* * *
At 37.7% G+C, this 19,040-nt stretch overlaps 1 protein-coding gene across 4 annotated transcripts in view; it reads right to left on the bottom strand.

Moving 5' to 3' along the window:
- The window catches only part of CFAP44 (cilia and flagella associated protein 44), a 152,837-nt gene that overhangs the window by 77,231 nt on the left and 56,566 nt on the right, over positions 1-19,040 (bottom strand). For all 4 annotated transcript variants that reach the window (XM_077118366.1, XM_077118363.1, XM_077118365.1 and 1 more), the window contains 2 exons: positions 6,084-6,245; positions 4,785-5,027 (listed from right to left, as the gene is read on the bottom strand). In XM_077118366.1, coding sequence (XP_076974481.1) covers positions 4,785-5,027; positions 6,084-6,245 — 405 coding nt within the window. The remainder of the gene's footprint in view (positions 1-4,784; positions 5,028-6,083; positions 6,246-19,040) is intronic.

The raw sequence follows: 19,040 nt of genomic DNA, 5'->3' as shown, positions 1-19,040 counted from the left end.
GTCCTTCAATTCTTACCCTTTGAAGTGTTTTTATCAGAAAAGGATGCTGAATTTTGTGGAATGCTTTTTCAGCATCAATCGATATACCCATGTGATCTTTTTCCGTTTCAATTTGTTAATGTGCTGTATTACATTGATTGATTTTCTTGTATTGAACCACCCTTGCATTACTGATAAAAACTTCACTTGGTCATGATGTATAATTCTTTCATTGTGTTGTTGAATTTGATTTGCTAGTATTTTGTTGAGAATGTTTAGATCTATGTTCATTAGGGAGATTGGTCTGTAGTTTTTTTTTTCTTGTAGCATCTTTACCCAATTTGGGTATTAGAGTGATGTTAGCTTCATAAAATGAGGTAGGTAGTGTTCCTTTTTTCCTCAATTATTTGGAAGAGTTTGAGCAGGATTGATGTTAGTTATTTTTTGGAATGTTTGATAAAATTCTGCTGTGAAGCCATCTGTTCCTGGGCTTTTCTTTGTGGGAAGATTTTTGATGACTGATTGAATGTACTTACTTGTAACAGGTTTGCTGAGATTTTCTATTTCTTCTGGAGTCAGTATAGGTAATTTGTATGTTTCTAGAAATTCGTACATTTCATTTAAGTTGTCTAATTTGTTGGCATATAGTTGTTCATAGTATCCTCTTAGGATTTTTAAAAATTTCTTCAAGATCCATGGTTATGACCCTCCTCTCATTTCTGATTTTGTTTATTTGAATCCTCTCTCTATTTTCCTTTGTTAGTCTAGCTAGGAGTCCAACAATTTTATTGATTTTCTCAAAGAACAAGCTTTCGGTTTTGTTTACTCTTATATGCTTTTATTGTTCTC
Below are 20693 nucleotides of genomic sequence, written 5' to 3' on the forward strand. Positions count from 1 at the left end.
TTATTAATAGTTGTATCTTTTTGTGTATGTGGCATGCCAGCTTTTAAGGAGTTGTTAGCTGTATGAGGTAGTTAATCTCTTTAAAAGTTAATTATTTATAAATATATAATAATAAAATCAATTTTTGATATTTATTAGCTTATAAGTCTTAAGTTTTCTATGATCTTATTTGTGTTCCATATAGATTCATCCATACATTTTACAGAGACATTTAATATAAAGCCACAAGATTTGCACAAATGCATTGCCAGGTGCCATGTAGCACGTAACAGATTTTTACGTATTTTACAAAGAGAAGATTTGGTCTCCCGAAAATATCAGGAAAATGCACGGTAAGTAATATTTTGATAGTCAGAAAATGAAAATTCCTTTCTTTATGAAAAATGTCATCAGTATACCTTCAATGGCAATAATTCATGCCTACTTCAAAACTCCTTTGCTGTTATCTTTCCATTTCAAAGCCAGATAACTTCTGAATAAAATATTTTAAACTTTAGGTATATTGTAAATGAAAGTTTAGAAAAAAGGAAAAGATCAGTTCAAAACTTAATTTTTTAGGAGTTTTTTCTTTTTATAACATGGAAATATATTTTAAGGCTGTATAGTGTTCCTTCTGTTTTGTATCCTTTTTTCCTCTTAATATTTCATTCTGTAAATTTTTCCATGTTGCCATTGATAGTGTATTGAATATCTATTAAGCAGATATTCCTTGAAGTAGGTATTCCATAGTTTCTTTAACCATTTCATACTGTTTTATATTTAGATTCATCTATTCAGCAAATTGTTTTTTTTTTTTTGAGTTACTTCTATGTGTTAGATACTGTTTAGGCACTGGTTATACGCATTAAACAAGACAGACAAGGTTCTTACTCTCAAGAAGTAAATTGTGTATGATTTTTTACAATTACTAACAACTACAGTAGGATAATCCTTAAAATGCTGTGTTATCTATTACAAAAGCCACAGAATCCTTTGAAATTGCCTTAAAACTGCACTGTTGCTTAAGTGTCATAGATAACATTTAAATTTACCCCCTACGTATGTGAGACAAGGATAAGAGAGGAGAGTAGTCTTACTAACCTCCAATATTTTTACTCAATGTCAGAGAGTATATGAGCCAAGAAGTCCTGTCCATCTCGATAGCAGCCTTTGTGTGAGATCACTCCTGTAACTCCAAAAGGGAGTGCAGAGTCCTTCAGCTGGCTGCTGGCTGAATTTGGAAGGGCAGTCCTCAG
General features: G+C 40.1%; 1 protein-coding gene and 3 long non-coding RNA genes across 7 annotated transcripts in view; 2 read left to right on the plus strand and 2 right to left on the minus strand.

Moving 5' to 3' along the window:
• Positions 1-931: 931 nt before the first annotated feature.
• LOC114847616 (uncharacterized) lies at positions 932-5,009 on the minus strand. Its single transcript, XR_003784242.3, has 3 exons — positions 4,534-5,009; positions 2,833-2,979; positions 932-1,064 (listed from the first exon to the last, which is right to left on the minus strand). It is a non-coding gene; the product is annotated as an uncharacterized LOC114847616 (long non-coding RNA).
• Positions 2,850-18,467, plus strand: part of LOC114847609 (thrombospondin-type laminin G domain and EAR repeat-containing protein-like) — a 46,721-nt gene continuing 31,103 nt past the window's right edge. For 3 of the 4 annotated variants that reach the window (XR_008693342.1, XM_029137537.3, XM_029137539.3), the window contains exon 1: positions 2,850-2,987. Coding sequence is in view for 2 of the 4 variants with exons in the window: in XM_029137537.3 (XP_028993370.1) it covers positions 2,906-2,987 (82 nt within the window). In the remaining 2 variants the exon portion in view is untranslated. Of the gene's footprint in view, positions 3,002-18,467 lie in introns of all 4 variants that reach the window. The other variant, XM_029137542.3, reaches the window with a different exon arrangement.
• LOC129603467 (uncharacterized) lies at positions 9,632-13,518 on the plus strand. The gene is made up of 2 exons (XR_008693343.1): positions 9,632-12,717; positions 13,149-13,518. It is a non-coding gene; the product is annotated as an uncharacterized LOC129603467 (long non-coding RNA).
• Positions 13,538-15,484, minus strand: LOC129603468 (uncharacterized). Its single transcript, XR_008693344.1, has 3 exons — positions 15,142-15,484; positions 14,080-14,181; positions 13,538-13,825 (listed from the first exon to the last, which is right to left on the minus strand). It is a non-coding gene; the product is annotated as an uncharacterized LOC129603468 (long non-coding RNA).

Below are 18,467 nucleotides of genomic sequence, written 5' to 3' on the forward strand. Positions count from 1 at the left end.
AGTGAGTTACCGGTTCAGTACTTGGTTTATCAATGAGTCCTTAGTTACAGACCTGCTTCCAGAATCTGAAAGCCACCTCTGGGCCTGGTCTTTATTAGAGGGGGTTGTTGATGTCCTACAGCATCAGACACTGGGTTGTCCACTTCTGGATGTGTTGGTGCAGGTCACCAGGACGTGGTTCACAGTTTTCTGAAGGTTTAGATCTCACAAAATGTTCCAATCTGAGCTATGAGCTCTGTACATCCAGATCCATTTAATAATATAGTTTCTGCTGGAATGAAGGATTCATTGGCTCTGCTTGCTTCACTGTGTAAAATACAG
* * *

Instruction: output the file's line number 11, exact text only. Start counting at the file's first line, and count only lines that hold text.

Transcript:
• LOC114847616 (uncharacterized) lies at positions 932-5,009 on the minus strand. Its single transcript, XR_003784242.3, has 3 exons — positions 4,534-5,009; positions 2,833-2,979; positions 932-1,064 (listed from the first exon to the last, which is right to left on the minus strand). It is a non-coding gene; the product is annotated as an uncharacterized LOC114847616 (long non-coding RNA).